Transcript for See how products are tested by bears to become certified 'bear-resistant'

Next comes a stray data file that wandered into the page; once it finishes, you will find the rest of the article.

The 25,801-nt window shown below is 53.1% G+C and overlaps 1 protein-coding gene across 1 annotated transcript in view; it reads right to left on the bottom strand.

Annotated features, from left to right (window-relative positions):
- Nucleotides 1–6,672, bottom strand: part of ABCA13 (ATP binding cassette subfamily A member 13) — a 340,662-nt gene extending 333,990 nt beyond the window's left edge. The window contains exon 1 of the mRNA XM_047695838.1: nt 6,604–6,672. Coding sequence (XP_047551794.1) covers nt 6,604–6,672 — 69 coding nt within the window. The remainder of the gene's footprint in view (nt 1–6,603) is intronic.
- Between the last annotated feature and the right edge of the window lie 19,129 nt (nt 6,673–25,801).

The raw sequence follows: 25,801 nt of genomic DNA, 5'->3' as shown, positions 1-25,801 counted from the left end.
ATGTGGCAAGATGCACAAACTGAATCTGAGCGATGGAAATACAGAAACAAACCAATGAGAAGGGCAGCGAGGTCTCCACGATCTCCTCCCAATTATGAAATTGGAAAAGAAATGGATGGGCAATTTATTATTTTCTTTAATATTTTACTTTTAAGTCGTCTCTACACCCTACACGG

If you're like me, you wouldn't dream of buying anything unless it could withstand a grizzly bear attack. That's just me. But how would you really know when something is bearproof? Just ask ABC's Gloria Riviera. Reporter: In west yellowstone, Montana the bears are boss. Oh, man. Reporter: Breaking into these manmade products their singular goal. This bear has a nickname. Buck the destroyer. Reporter: It's not just play, it's their day job. She got in that first little bit and then started tearing apart on the styrofoam. Reporter: These grizzlies are grizzled vets, testing products to certify as bear resistant before they hit the market. Reporter: The mama bear and her two cubs were rummaging through a dumpster looking for food. Reporter: Bears getting too close for comfort happens all too often. The lure of an easy meal tempting bears out of the wild and into neighborhoods. Sometimes even breaking into houses like this one in Colorado. ??? but here at the grizzly and wolf discovery center, that curiosity and that fight become assets. He's going for it. Reporter: The bite force of a grizzly, about 1,200 pounds per square inch, is nearly eight times that of a human. Here in yellowstone these bears can weigh upwards of 700 pounds. In some food-rich regions of the U.S. And Canada up to 1,700. Bill Michaels has been in the business 30 years. He's come from Arizona to put his product to the test. If you allow bears to get into trash cans, they keep coming back. It's an easy meal. Reporter: Today's victim a new 65-gallon refuse container, the kodiak can. Start to finish you know how -- Absolutely. Made all the tooling ourselves, designed it. So how much have you had to change the product to become bear safe? This is the third generation. Reporter: Years of work, roughly $250,000 in producing costs are on the line. Some dried dog kibble. Reporter: Tone tice the bears to the can manager Randy grabit fills the container. Apple butter, hummckleberry jam. Breakfast of the champions. They set the bait. Quite often bears will drag objects in the pond. That's why we're doing it, so it does not go in the pond. Animal, we are ready. Reporter: And let the grizzlies have at it. Look at it, he's using his claws. Look at those claws. They have so much power in those claws, they can just rip right through plastic. That bear is 350 pounds. The container? 42 pounds. 42 pounds. Reporter: To get that all-important bear-resistant certificate a product must withstand 60 minutes of bear contact. That's the rule. 60 minutes. Reporter: And if you pass, bearproof. You're done. Reporter: You're done. Okay. Then you get a certificate. Reporter: You get a certificate and your product on the market. That's right. Reporter: Round one is called. Halfway there. It's holding up. Reporter: It's holding up. It's still early. It ain't over till it's over. Reporter: It ain't over till it's over. Grizzly bears are truly opportunistic omnivores. Their diet changes from day to day, from season to season, from year to year. Reporter: The man who knows more than most, Dr. Frank van Manon, a leading bear scientist devoted to these majestic animals for nearly 30 years. You have said that we might encounter what? A bison on the road. Reporter: And what do we have in front of us? This guy does not look worried to see us. He's coming straight for us. Look at him. That was amazing. Reporter: Here the grizzlies' natural habitat. But just outside modern-day development. On one hand you have the park over here. And then you can hear -- there's a semi truck just barreling down the road. Reporter: That area has changed a little bit over the last couple decades. Armed with bear spray, we head to a clearing off the road. Reporter: Is it your civic responsibility to be bear wise? Personally, yes, I would say so. Most of these people don't want to see bears die because of getting into garbage. It only takes one house that doesn't have a bearproof garbage system, and that's all it takes for a bear to get in trouble. Reporter: Back at the center team hemmenway's getting ready to test five coolers. It doesn't seem that long, but when you're standing there watching it 60 minutes is a long time. Reporter: Two years of work went into today. This is kind of the end of the road for to us make sure we've done our homework. Reporter: I head in with the team to set the cooler. I think this one is going to pass. Reporter: Spirit the bear has other ideas. Oh, boy. Here we go. Okay. Rip the top off. Reporter: Teeth and claws go right through the cooler. It leads to -- You never want to see failure, but you know, this is why we're doing it. It shows us where we need to make some directions. Reporter: Inside the enclosure the cooler wasn't the only target. Here's what remains of our gopro. Oh, dear. The card's still going, and it's still filming. This has been inside a bear's mouth. She was able to just peel that right up. She didn't even have to bust through that second layer. Yeah. I think I'm going to stop guessing on whether products are going to pass or fail. Now it's cleanup time. Yeah. How does what these bears do here in product testing, how does that test their brothers in the wild? If there's that cooler at the camping site and that bear doesn't get in, that bear's just going to continue on down stream or in the back country where they normally live and they're not going to get that food reward. You believe that will help bears in the wild because it will cut down on how much interaction there is. Very much so. And keep people safe. Reporter: The day's almost done. Bill's kodiak can is just shy of 60 minutes. He's doing one of his compression tpr moves. What will it mean when that clock strikes 60 minutes and you're good? The anxiety will be over. Reporter: And later that day it passes. Big step in the right direction today. Absolutely. Big step in the right direction. It saves bears and humans as well. Reporter: For "Nightline" I'm Gloria Riviera in west yellowstone, Montana.